Dayton, OH — The inventor of the cafeteria utensil, the “spork,” has died at the age of 84 from a bizarre and ironic stabbing accident. William Calvin Spork was pronounced dead at his Dayton, Ohio home Saturday night after what appears to be a fatal and accidental injury from a common butter knife.
“First responders arrived at the 1942 Castrol Street home to find the victim unresponsive from what appears to have been a butter knife wound to the hand,” said Dayton Police spokesperson Bethany Millbright early this morning. “No foul play is suspected, although we will be performing a full investigation, which we expect to conclude early next week.”
A combined spoon, fork, and knife closely resembling the modern spork was invented by Samuel W. Francis and issued U.S. Patent 147,119 on February 3, 1874. Other early patents predating the modern spork include U.S. Patent 904,553, for a “cutting spoon,” granted on November 24, 1908, to Harry L. McCoy and U.S. Patent 1,044,869, for a spoon with a tined edge, granted to Frank Emmenegger in November 1912.
However, it wasn’t until 60 years later that Bill Spork introduced what he called “the spork” to his local Dayton hospital to help speed up meal service. It was an instant hit.
“Bill was one of those constantly inventing types,” said Josh Canton, who runs Utensil Museum in nearby Toledo, OH. “The Spork saved lives, which led to widespread use first across Ohio, and then the rest of the country. No other dining utensil had that kind of rapid adoption. I had the honor of meeting Bill a few years ago. He was always positive and outgoing. A real American.”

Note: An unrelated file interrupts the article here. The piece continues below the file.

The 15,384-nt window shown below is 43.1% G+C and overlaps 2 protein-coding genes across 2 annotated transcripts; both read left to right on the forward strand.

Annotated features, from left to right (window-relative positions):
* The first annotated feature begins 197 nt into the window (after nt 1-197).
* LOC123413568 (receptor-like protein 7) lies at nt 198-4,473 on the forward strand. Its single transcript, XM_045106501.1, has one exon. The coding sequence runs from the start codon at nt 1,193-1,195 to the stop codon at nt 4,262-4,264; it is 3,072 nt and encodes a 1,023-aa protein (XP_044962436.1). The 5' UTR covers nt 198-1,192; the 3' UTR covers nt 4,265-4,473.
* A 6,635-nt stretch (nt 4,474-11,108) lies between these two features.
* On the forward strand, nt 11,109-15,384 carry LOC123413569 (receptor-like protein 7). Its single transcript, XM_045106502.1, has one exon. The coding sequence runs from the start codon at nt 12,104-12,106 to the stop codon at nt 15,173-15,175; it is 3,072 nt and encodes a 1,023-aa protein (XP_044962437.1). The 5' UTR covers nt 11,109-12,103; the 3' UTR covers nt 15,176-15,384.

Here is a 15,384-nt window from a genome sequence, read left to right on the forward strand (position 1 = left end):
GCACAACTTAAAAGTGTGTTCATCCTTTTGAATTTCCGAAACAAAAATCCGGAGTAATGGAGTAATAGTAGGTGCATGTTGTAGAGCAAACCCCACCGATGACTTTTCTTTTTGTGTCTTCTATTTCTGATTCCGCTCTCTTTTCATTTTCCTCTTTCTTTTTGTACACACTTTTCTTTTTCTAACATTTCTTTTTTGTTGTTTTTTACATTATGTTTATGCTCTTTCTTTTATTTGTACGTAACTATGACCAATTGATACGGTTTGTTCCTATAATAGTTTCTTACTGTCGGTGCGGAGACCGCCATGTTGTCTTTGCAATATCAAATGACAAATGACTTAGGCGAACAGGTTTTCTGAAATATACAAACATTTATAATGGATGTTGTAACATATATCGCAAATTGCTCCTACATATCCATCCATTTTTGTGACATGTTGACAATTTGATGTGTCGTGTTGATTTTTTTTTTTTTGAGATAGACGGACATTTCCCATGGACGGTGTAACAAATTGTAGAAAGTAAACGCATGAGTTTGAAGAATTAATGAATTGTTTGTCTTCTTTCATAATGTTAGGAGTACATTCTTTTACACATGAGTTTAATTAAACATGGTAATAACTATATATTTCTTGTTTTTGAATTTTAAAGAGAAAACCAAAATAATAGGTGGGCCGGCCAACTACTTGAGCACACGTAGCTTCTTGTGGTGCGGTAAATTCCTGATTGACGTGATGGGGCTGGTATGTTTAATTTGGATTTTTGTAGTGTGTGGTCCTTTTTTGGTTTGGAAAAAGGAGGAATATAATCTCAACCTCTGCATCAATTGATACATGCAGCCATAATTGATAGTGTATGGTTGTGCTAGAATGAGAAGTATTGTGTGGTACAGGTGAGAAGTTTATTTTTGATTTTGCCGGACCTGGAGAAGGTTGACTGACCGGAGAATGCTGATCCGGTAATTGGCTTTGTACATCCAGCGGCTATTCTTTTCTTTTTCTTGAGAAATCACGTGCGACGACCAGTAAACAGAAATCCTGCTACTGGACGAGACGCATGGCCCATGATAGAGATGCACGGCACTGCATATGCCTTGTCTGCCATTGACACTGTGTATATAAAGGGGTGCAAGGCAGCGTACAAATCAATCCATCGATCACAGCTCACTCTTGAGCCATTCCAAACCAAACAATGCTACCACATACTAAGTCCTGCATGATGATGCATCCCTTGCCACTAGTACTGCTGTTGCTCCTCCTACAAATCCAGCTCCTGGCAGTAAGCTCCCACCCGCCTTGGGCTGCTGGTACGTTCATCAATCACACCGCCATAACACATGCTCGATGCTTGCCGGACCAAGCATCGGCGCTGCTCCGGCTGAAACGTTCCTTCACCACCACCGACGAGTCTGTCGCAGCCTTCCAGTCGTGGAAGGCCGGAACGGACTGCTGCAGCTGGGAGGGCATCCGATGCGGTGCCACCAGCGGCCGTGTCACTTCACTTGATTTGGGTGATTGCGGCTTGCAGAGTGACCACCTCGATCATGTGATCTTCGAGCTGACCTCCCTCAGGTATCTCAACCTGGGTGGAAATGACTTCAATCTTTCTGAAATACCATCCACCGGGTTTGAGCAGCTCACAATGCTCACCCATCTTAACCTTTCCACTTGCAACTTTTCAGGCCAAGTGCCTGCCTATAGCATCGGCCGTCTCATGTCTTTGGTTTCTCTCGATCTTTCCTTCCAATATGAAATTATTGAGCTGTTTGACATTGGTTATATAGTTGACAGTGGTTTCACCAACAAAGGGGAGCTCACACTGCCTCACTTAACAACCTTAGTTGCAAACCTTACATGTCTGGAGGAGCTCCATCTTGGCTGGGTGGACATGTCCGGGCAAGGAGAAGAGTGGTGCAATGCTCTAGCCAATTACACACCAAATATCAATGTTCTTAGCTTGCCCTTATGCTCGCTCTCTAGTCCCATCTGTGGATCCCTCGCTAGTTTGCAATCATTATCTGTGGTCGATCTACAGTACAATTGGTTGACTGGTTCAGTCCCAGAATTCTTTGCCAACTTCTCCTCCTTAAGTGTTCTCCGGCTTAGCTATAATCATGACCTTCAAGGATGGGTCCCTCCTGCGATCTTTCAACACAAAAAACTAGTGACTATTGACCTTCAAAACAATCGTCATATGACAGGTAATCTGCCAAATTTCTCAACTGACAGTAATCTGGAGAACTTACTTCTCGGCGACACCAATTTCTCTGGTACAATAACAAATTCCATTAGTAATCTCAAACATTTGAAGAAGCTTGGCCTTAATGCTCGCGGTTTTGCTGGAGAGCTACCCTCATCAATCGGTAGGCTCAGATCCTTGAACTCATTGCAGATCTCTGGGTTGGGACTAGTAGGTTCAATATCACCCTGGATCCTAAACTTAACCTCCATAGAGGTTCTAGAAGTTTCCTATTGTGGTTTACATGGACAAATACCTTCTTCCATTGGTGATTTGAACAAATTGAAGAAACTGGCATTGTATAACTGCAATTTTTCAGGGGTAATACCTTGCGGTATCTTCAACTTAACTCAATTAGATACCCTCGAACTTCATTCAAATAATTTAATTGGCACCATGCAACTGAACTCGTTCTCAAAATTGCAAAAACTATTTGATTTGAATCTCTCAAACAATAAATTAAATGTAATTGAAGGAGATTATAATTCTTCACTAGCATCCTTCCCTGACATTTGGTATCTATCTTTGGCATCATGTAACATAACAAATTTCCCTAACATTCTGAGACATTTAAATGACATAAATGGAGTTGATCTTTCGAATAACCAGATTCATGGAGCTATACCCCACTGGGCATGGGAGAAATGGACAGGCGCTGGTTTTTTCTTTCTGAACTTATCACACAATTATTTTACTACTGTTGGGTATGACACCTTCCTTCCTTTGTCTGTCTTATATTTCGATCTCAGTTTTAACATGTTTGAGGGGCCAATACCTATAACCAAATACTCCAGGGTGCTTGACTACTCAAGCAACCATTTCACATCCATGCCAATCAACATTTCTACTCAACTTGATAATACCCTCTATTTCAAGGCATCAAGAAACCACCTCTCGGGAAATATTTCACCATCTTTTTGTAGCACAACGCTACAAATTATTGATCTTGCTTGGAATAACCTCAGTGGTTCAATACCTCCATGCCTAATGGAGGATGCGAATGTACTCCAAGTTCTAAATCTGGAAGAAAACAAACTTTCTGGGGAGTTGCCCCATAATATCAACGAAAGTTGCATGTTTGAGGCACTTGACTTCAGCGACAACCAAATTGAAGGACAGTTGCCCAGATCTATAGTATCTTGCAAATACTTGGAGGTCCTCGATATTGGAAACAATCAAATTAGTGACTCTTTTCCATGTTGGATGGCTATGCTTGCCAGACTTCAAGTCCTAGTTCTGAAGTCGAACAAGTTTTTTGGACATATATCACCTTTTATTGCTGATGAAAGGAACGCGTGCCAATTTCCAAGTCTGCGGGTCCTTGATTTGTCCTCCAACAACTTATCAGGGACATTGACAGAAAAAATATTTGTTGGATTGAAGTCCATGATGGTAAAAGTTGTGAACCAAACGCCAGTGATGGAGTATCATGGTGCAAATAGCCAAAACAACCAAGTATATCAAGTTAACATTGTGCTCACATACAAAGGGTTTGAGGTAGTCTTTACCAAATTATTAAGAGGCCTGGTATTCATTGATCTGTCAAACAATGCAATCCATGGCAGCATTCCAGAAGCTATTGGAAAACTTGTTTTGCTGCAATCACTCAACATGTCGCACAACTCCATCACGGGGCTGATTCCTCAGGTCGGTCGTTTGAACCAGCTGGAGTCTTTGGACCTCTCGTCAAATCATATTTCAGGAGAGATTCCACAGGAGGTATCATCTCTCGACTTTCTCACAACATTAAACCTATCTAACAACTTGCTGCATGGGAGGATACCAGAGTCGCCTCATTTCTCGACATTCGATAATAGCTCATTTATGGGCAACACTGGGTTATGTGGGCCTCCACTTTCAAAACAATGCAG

Success Rooted in Strife
Born in 1936 as Bill Campton, the infant Spork was abandoned in an Indiana orphanage by his parents who “couldn’t afford to keep him during the Great Depression,” according to his 1996 autobiography Born to Spork. He spent most of his youth bouncing between foster homes before being adopted by Mildred and Bill Spork of Dayton, OH. Mr. Spork says the early strife in his youth contributed to his resilience and determination.
Most people know the spork from the most popular plastic utensil in school cafeterias. In fact, in a 2002 interview with Time Magazine to celebrate its 50th anniversary, Mr. Spork revealed its secrets.
“When I first invented it, I created it as kind of a prank. So it’s no wonder the kids figured that out real quick. I mean, visit any school across the country and watch them launch bits of their food across the cafeterias. It’s the perfect slingshot.”
As for his demise over the weekend, a long-time friend Carol Debbinsoot said that he probably died trying to cook-up another prank.
“As sad as I am about his passing, I’m sure he was trying to figure out a new joke. His poor wife was always subjected to his foolery.”